Fool me once are the opening words of a very famous adage. And we must surely apply it to this idea that we can regulate capitalism to the point that it will not destroy human life and the very environment on which we depend. While it may be said with some reservations that we don’t really live in a democracy as we only have a choice of which candidate of one of the two Wall Street parties we vote for every four years, it can be said with certainty that when it comes to a say in how social production takes place, what we produce, when and how and in what way we distribute these necessities of life-----we have no say at all, not the slightest.

Capitalism is a system of production. In a capitalist economic system the means of production is in private hands. Production is set in to motion on the basis of profit either for an individual or more often than not a group of individuals; it is a “for profit” system.

The workers at GM, the workers at Duke or the workers at BP including those that lost their lives in the Gulf catastrophe, have no say in how production takes place, none of us do. Business is a secretive world and it is the right of business to be secretive. The business of business is not “our” business.

“The Nation should, without interfering with the power of the States in the matter itself, also assume power of supervision and regulation over all corporations doing an interstate business.,” said Theodore Roosevelt who was famous for his claim to reign in the trusts as they called them.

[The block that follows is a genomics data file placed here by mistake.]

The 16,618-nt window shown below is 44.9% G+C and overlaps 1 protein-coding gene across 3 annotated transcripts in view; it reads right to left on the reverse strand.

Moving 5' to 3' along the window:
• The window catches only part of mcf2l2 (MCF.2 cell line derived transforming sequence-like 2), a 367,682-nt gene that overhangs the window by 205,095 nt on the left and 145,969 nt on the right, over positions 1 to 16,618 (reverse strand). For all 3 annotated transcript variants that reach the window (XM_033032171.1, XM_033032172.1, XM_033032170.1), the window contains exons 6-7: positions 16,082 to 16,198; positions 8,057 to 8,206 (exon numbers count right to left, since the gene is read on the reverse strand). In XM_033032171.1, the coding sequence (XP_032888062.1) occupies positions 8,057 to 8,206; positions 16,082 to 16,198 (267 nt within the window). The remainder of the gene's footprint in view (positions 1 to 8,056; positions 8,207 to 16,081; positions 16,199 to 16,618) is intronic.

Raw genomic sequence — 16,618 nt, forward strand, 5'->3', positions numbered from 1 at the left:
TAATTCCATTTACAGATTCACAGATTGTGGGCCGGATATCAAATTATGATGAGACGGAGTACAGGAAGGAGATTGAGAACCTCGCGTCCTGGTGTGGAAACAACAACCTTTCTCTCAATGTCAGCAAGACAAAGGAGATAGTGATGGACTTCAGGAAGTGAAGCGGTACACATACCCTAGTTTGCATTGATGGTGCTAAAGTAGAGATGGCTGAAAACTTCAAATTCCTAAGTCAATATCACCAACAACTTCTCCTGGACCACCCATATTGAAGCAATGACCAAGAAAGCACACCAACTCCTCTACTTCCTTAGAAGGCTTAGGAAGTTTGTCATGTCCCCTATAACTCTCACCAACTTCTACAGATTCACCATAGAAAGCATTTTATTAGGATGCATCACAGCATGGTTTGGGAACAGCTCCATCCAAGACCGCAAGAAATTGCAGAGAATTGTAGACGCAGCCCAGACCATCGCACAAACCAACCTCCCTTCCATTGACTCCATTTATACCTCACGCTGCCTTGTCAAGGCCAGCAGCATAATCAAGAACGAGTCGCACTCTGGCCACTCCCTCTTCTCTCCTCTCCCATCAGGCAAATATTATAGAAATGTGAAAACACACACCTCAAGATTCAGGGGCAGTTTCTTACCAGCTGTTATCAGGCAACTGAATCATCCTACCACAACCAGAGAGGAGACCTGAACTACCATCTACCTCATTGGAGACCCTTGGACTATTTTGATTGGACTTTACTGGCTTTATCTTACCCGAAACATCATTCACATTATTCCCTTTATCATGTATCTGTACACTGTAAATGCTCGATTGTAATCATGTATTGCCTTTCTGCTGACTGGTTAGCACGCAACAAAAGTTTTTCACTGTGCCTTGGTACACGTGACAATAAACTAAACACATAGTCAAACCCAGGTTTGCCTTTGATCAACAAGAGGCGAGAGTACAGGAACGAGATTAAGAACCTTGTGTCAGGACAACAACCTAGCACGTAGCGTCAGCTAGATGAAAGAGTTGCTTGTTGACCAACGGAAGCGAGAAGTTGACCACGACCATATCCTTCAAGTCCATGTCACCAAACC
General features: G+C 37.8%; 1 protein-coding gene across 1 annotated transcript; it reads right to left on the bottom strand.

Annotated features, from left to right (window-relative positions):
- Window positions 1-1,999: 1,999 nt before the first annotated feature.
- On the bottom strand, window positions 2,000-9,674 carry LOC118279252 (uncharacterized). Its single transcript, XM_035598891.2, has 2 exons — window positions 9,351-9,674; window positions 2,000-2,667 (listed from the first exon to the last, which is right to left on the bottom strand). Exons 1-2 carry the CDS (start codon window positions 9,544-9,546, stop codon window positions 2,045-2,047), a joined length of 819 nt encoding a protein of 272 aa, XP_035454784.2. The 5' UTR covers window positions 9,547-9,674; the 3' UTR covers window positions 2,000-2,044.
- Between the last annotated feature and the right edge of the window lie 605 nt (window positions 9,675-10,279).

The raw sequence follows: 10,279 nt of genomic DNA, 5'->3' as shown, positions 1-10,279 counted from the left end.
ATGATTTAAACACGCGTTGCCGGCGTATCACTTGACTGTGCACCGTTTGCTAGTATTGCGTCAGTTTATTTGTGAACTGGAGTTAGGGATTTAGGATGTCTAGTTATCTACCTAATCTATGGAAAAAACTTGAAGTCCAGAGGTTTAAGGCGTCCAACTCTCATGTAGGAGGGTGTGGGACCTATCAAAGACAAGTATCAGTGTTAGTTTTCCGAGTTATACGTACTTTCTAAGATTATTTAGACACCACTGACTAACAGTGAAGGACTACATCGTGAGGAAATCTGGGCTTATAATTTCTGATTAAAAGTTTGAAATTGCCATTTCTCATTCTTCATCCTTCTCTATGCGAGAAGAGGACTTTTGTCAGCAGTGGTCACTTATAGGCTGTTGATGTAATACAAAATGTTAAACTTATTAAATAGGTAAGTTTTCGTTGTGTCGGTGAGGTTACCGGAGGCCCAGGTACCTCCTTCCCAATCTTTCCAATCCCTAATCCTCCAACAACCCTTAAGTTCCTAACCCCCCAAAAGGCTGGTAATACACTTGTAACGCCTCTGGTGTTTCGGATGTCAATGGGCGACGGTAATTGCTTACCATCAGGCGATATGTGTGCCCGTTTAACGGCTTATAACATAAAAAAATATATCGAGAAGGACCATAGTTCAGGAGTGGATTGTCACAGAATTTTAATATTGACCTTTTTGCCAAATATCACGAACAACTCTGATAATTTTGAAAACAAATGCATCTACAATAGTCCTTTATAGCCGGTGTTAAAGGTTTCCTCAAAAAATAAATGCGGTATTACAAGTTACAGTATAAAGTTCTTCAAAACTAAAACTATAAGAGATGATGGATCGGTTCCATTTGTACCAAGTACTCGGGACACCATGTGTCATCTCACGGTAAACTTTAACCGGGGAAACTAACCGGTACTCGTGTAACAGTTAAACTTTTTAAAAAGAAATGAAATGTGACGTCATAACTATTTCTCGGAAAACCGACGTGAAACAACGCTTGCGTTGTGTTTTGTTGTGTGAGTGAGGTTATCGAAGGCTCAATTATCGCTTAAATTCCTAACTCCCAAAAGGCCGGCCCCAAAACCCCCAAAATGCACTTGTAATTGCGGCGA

So this idea that we can regulate them to be nice has been around a long time. Not only have combinations or corporations not been reined in, they have become more reckless and powerful. The fines matter not and will be paid with no problem. The pollution will continue, the deaths will mount because profit is paramount; it is the reason for the capitalist’s existence. “The restless never-ending process of profit-making alone is what he aims at.” Wrote Marx. Profit making, “becomes his subjective aim, and it is only in so far as the appropriation of ever more and more wealth in the abstract becomes the sole motive of his operations, that he functions as a capitalist, that is, as capital personified and endowed with consciousness and a will.”

I received an appeal from a watchdog group this week that we “Stand up and demand an end to their war on the environment.” Another told me to “Demand justice for the people of North Carolina.” But demand it of whom?

We can demand fairness and environmental justice all we like, capitalism and its representatives will not provide it; it cannot stop a war on the environment because capitalism is itself a permanent state of war. The faceless nameless people that own Duke Energy, Anadarko Petroleum and the major corprations will not regulate themselves out of history, they can’t. We can slow their activity at times, force them to become more covert or force them to poison the environment of Ecuador and destroy communities in the third world, but we will never make capitalism an environmentally friendly system of production.

We must stop fooling ourselves and confront the false understanding within our own minds that the Duke Energy's and GM’s of this world can only be owned by capitalists and that workers can never collectively own the means of producing life’s necessities and decide what those necessities should be.

Only through collective worker/community ownership and planning as opposed to the anarchy of the market can transparency actually take place as there will be no force to keep secrets from, we would be hiding the truth from ourselves.

Most important of all is that the environment can be protected from the ravages of the market and humans can enter the realm of real freedom-------our control over productive life.